When a viral video of a chimpanzee scrolling through Instagram went viral this week, social media users couldn’t help but see themselves. In the video, the chimpanzee mindlessly scrolls through a feed, pausing to look at certain videos and impatiently clicking out of others. The video garnered an array of wowed reactions, but Stuart Watson, Ph.D., a primate researcher at the University of Zurich’s department of comparative linguistics, says there’s only one important takeaway.
“Chimpanzees are capable of many amazing things that teach us a great deal about ourselves but smearing their thumb against some asshole’s phone isn’t one of them,” Watson tells Inverse.
This video can be originally traced to Mahamayavi Bhagavan “Doc” Antle, the founder of Myrtle Beach Safari — a wild animal attraction in Florida that has been criticized in the past for poor treatment of their animals. It’s been left out of this article in order to help curb its spread.
Watson adds that this video elicited outrage from the primatologist community all the way up to the Jane Goodall Institute, who condemned it as an “awful portrayal of a captive live juvenile chimpanzee”.
“I absolutely understand why this was fascinating to the public - chimpanzees are enchanting animals and seeing them engage in human-like behaviours can make us feel closer to them,” Watson adds. “Primates have extremely specific social, dietary and housing needs which simply cannot be met by those without professional expertise and resources. Unfortunately, videos like this conceal tragedy and abuse.”
In that sense, the fact that this video has gained so much ground is a shame, but it is especially so, because chimpanzees have already demonstrated their ability to beat humans at their own technological game in challenges that are far more stimulating than instagram.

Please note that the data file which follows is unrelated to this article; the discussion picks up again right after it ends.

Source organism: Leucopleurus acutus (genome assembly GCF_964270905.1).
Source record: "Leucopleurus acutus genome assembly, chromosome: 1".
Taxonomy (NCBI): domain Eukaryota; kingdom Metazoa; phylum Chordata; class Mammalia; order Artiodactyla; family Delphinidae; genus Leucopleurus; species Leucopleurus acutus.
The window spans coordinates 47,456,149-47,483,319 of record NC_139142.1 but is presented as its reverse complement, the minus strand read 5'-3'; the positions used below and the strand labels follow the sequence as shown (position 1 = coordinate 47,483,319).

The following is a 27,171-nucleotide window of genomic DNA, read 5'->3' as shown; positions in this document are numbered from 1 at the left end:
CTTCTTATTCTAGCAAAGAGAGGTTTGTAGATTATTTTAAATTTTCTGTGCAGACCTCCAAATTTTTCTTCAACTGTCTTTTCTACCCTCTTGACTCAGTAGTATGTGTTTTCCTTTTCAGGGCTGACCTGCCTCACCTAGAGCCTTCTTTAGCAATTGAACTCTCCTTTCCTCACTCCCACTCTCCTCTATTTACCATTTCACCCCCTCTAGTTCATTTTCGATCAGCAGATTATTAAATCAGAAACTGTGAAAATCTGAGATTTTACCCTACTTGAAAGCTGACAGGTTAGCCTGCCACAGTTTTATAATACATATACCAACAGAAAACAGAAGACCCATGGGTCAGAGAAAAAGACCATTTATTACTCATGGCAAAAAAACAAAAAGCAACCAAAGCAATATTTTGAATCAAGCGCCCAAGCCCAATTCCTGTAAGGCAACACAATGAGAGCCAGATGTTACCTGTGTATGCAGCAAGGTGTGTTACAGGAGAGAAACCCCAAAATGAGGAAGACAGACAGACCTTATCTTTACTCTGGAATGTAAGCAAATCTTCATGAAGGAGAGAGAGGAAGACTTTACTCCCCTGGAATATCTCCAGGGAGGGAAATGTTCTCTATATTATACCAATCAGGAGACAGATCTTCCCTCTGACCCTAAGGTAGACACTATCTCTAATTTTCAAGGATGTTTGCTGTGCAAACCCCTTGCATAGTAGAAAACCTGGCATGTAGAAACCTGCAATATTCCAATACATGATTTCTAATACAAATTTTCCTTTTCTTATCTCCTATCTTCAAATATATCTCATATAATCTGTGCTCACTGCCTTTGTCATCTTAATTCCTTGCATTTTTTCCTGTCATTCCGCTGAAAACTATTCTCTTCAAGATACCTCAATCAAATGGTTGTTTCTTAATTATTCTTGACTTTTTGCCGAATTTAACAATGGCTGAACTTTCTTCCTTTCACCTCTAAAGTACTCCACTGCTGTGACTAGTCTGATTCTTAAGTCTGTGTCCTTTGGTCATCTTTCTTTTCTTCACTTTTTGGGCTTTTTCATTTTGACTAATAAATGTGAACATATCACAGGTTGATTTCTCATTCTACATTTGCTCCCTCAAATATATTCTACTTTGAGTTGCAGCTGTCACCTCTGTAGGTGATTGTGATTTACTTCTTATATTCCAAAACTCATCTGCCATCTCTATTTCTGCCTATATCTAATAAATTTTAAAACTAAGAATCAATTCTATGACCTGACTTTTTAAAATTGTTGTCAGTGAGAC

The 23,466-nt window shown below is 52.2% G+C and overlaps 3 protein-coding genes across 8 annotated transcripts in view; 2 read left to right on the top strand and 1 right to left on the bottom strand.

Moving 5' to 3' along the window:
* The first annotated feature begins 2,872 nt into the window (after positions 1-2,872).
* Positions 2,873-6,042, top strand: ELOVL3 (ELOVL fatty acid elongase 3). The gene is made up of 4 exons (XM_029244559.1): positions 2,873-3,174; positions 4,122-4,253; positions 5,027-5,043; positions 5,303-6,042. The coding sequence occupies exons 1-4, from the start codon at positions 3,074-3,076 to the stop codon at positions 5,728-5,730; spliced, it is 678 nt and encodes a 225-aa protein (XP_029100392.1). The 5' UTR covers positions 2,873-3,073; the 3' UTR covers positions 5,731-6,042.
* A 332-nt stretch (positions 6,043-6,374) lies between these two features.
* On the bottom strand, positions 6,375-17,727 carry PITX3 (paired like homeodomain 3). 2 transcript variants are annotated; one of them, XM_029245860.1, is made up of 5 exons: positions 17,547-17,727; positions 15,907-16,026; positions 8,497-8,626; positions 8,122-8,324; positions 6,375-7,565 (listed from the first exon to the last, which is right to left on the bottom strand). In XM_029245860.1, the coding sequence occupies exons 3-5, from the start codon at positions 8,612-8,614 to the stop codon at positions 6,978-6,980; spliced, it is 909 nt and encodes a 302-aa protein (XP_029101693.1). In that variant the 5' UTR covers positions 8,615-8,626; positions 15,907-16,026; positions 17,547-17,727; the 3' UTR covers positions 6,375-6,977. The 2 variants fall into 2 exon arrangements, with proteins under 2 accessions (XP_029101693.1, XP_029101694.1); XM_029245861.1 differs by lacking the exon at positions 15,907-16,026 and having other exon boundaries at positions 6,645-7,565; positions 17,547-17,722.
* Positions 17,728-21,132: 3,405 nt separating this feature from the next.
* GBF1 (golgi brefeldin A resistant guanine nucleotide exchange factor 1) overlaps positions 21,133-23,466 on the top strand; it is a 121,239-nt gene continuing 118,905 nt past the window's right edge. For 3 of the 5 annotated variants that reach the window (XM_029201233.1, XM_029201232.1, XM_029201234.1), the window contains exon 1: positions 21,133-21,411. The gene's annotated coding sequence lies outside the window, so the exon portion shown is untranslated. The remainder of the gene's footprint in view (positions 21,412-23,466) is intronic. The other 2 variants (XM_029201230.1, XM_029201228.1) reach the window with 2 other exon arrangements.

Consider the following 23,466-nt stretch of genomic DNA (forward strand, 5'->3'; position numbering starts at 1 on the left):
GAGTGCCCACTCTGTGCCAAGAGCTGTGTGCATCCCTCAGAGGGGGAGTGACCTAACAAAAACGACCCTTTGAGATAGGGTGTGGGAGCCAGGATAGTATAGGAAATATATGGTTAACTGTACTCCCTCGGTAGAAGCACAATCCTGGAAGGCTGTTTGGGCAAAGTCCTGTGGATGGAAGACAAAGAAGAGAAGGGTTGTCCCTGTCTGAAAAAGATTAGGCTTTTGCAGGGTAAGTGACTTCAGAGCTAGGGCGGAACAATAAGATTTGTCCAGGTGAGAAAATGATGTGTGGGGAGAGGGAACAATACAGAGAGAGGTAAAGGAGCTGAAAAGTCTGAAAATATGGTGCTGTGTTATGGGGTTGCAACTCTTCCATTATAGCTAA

One of the most famous examples of this comes from a 2007 paper published in Current Biology describing the remarkable performance of Ayumu, a Chimpanzee who routinely out-performed several human participants on a memory test.
In that experiment, headed by Sana Inoue, Ph.D., and Tetsuro Matsuzawa, Ph.D., of Kyoto University’s Primate Research Institute, six chimpanzees and nine human university students were given a split second to memorize a numerical pattern on a screen. Once the numbers disappeared, they had to try to remember exactly where on the screen each number was and tap them in numerical order.
Overall, the top performer in that task was Ayumu, a young chimpanzee who performed far better on the screen-based test than the university students. “We were very surprised to find this,” Matsuzawa told the New York Times in 2007. “But it’s a very concrete, simple fact. Young chimps are superior to human adults in a memory task.”
Compared to feats like Ayumu’s and other impressive performances by primate species, Watson adds that this video really lowballs the incredible things that chimps can do. They have as many as 66 different communicative gestures that they use similarly to human language. They have outperformed older human children in tests of rationality. They even use unique patterns of vocalization to warn one another of impending danger.
Given previous research into the incredible lives of chimps, it’s absolutely clear that they can and have done remarkable things, especially when they’re given the proper care and resources to embrace their full potential. But it’s up to humans, who control most of the resources on the planet, to rise to their occasion and make it possible for them to do so.